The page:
Many of us have difficulty getting a good night’s sleep. A bad night’s sleep can affect your whole body. One can have body aches, headaches, blurry vision, and even eye discomfort. This is enough to make one frustrated, irritable, exhausted, and mean.
There are many types of sleep disorders but a common one among my patients is Phase Advancement: the tendency for older adults to go to sleep and wake up earlier than younger adults; the average healthy older adult’s sleep-wake cycle being approximately 60 min earlier than that of healthy younger adults
A. Sleep Drive (aka homeostatic system) and
B. Circadian (aka Alerting Force) systems (Ref 1,2)
They are independent of each other but affect each other.
3. Other key components:
A. Light, blue light exposure
B. Melatonin production and intake
C. Core Body Temperature and Room Temperature of your bedroom.
D. Diet and caffeine intake
E. Exercise: cumulative and timing in relation to bedtime
F. Genetics: can be a big component (see genetic studies below)***
Getting these all to work together can be tough as we get older.
When sleep drive is low, we wake up. But increases steadily throughout the day, and then diminishes rapidly within the first hours of sleep.
The alerting force is regulated by our “biological clock” and follows a daily, circadian rhythm. The biological clock sends the body an alerting signal during the daytime and a sleeping signal at night.
The interaction between the sleep drive and the alerting force determines when we fall asleep and how well we sleep at night.
Misalignment between these two systems will lead to disturbed sleep, early sleep onset, delayed sleep phase disorder, or phase advancement.
1. Avoid electronic screens 2-4hrs before bed time. Avoid screens in bedroom. Get a regular alarm clock.
2. Make the room really dark: invest in black out shades
3. Consider the room temperature: men usually like the bedroom around 55 F; women, warmer: experiment to see if you need the temperature to decrease as you hit midnight.
4. Exercise early morning until 2-4 hrs before bed. Some can exercise and go right to sleep, but most need to get their heart rate and catecholamine level down.
5. Increase serotonin with intimacy or other natural methods: more on this later
6. Consider gluten-free, sugar-free, dairy-free, anti-inflammatory diet: decrease stimulation from certain foods.
7. Caffeine: avoid 4hr before bed is recommended by most experts.
8. Avoid smoking altogether
9. Think about your gut flora: avoid unnecessary anti-biotics; consider taking pro-biotics
10. Melatonin: most often a low dose is enough. Some need to increase to 4mg 2-3hrs before bed. It may not work in some people.
11. Prayer & Meditation: if all else fails, pray and offer up your insomnia for Dr. Cremers.
Advanced Treatment Options:
2. Timed light exposure in the evening:
Laboratory studies have indicated that phase advancement in older adults can be ameliorated by exposure to light levels higher than those experienced at home (Cagnacci, Soldani, Romagnolo, & Yen, 1994; Lack, Wright, Kemp, & Gibbon, 2005).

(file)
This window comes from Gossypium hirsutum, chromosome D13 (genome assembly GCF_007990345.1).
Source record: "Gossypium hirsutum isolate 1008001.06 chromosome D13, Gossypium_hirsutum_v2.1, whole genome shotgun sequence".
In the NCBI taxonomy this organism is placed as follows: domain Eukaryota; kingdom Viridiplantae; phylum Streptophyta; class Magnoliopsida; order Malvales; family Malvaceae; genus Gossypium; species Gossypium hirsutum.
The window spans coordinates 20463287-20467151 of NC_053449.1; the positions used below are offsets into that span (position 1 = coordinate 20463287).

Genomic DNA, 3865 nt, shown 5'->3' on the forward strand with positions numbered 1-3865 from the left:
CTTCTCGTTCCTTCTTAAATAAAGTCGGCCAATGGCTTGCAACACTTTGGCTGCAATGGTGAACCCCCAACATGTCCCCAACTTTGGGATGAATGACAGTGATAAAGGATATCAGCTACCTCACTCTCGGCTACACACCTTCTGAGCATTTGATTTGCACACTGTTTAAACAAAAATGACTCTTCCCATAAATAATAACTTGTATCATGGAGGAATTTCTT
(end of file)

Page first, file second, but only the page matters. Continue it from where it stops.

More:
However, the optimal timing of such light exposure is approximately 4 hr before the time of the core body temperature minimum (CBTmin) (Cagnacci, et al., 1994). The data on using pulsed blue light is controversial and does not seem to help preventing waking up earlier.
The retinal light/dark exposure pattern is the main synchronizer of the circadian system to your position on Earth. (Ref 3)
When this pattern is disrupted or misaligned with social requirements, light intervention can be used to promote sleep consolidation and efficiency by aligning the signals from the biological clock with the sleep drive mechanism, to better control the timing of the sleep/wake cycle (Ref 4).
The relationship between the timing of a light intervention and the changes (magnitude and direction) in circadian time is described by a phase response curve (PRC) (Ref 5). The point on the PRC where the application of a light stimulus changes circadian phase from maximum delay to maximum advance is known as the crossover point.
In humans, this occurs near the time of the core body temperature minimum (CBTmin), which typically occurs during the latter portion of the sleep period and corresponds to when people are most sleepy. In an individual normally entrained to the local 24-hour (h) light/dark cycle, evening light exposure (i.e., prior to CBTmin) delays circadian phase, and morning light exposure (i.e., after CBTmin) advances circadian phase (5).
3. Pharmacotherapy with melatonin or hypnotics for sleep maintenance insomnia: little evidence it helps. The AASM Practice Parameters recommends prescribed sleep scheduling and timed bright light exposure as treatments for ASPD . Bright light therapy in the evening (between 7-9 pm) is typically used and has been shown to delay the timing of circadian rhythms, improve sleep and daytime performance in older individuals with advanced circadian phase and sleep maintenance insomnia symptoms [45,46], although limited compliance may limit its practicality as a long-term treatment.